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Unit Testing Succinctly: What Is Unit Testing?

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This post is part of a series called Unit Testing Succinctly.
Unit Testing Succinctly: Why Unit Test?
Unit Testing Succinctly: Proving Correctness

This is an extract from the Unit Testing Succinctly eBook, by Marc Clifton, kindly provided by Syncfusion.

Unit testing is all about proving correctness. To prove that something is working correctly, you first have to understand what both a unit and a test actually are before you can explore what is provable within the capabilities of unit testing.

What Is a Unit?

In the context of unit testing, a unit has several characteristics.

Pure Units

A pure unit is the easiest and most ideal method for writing a unit test. A pure unit has several characteristics that facilitate easy testing.

A Unit Should (Ideally) Not Call Other Methods

With regard to unit testing, a unit should first and foremost be a method that does something without calling any other methods. Examples of these pure units can be found in the String and Math classes—most of the operations performed do not rely on any other method. For example, the following code (taken from something the author has written)

should not be considered a unit for three reasons:

  • Rather than taking parameters, it obtains the values involved in the computation from user interface objects, specifically a DataGridView and a ComboBox.
  • It makes several calls to other methods that potentially are units.
  • One of the methods appears to update the display, entangling a computation with a visualization.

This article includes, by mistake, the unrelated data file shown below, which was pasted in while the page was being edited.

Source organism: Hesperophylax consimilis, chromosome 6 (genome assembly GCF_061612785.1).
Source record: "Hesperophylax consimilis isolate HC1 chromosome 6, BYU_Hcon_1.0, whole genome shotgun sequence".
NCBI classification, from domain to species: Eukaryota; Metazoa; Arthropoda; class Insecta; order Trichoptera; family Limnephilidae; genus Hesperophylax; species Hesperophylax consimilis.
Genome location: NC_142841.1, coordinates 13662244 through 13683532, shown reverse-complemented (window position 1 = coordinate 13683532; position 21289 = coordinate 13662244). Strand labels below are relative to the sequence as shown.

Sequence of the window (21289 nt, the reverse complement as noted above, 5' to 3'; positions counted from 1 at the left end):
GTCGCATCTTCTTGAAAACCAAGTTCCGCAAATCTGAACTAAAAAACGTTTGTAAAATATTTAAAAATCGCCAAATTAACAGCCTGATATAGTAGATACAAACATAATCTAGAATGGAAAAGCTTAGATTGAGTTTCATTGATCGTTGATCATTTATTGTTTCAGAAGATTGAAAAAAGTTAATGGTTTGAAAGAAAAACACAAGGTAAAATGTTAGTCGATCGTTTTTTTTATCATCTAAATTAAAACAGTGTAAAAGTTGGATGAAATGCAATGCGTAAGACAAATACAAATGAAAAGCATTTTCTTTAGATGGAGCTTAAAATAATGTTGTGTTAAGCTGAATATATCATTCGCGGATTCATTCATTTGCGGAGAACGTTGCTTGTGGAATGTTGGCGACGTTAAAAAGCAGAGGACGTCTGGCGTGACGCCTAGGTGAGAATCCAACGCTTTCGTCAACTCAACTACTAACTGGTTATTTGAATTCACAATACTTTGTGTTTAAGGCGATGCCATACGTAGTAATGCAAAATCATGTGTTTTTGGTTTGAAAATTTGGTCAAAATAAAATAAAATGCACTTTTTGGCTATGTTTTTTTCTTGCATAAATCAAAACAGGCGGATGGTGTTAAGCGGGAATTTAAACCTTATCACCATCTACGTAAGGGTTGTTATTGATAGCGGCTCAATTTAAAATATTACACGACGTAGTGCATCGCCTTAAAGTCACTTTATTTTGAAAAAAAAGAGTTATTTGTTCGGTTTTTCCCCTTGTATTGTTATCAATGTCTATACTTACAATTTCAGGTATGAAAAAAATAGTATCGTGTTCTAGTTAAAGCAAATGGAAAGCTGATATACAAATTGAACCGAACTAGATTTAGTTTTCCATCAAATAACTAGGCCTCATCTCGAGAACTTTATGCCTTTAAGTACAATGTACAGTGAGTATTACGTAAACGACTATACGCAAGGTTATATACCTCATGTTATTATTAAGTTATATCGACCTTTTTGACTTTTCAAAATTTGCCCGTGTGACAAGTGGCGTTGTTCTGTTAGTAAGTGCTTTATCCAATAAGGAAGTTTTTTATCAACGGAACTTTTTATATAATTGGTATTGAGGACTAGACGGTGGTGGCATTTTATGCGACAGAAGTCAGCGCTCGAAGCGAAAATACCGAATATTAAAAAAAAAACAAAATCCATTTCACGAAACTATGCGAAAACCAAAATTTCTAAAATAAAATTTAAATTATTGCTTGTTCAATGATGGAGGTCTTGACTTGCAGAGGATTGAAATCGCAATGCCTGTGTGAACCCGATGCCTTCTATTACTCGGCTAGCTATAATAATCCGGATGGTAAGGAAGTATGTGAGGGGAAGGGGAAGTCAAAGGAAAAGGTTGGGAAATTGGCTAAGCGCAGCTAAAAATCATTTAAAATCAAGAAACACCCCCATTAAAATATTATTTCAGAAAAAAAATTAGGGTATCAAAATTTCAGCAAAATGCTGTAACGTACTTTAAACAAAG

The first reason points out a subtle issue—properties should be considered method calls. In fact, they are in the underlying implementation. If your method is using properties of other classes, this is a kind of method call and should be considered carefully when writing a suitable unit.

Realistically, this is not always possible. Often enough, a call to the framework or some other API is required for the unit to successfully do its work. However, these calls should be inspected to determine whether the method could be improved to make a purer unit, for example, by extracting the calls into a higher method and passing the results of the calls as a parameter to the unit.

A Unit Should Do Only One Thing

A corollary to “a unit should not call other methods” is that a unit is a method that does one thing and one thing only. Often other methods are called in order to do more than one thing—a valuable skill to know when something actually consists of several subtasks—even if it can be described as a high-level task, which makes it sound like a single task!